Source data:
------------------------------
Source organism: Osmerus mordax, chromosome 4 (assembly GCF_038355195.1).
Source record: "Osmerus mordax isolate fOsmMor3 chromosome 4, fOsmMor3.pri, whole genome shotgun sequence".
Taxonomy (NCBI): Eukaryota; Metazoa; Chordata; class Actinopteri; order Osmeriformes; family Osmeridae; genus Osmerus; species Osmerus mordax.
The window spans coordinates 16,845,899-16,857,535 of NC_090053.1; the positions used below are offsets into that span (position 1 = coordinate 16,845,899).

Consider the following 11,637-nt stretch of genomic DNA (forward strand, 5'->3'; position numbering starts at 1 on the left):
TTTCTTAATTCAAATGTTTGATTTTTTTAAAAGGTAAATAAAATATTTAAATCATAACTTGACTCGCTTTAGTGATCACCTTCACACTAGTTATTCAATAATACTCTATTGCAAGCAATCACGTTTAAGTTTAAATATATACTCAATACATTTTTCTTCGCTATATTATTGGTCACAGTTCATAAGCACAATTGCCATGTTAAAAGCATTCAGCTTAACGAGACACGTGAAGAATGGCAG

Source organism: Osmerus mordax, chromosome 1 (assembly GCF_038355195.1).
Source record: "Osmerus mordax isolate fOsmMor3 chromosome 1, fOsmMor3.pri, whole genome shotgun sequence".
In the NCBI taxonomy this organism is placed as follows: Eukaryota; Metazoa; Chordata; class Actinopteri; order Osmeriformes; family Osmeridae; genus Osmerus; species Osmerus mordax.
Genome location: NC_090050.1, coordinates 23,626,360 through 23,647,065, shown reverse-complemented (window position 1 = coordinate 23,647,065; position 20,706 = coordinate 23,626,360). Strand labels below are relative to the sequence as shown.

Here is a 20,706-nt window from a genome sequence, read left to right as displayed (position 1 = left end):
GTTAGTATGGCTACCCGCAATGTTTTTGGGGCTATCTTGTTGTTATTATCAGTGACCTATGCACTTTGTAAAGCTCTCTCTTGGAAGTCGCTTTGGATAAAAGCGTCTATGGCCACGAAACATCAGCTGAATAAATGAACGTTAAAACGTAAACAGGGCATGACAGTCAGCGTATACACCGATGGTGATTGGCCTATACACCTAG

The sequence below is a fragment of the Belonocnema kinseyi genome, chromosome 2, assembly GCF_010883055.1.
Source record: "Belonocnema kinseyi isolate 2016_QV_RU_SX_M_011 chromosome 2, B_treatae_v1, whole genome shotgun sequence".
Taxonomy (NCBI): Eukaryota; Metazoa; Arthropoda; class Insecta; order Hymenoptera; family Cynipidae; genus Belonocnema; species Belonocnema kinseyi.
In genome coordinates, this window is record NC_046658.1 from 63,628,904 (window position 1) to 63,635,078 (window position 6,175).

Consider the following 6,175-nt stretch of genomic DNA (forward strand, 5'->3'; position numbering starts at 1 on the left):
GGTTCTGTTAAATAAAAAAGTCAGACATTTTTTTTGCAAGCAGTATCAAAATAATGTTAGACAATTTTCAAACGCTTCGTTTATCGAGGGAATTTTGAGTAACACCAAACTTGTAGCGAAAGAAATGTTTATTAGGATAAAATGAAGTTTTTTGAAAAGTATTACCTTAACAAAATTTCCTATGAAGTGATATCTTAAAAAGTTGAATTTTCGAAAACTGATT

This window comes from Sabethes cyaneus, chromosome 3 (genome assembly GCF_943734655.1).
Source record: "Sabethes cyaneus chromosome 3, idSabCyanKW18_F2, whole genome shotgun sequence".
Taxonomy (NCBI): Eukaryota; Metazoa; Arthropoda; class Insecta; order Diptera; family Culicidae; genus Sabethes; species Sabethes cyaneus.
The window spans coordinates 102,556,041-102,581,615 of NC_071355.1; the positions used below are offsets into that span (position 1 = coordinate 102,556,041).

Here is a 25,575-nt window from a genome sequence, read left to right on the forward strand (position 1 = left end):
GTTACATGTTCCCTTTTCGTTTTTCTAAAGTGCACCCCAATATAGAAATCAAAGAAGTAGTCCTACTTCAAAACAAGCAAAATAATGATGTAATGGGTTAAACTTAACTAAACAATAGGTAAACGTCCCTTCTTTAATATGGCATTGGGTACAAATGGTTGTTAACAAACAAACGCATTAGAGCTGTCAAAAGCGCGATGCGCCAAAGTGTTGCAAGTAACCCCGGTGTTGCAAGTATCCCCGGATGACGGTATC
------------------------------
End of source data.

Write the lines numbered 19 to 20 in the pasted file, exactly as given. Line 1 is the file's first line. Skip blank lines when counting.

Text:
This window comes from Sabethes cyaneus, chromosome 3 (genome assembly GCF_943734655.1).
Source record: "Sabethes cyaneus chromosome 3, idSabCyanKW18_F2, whole genome shotgun sequence".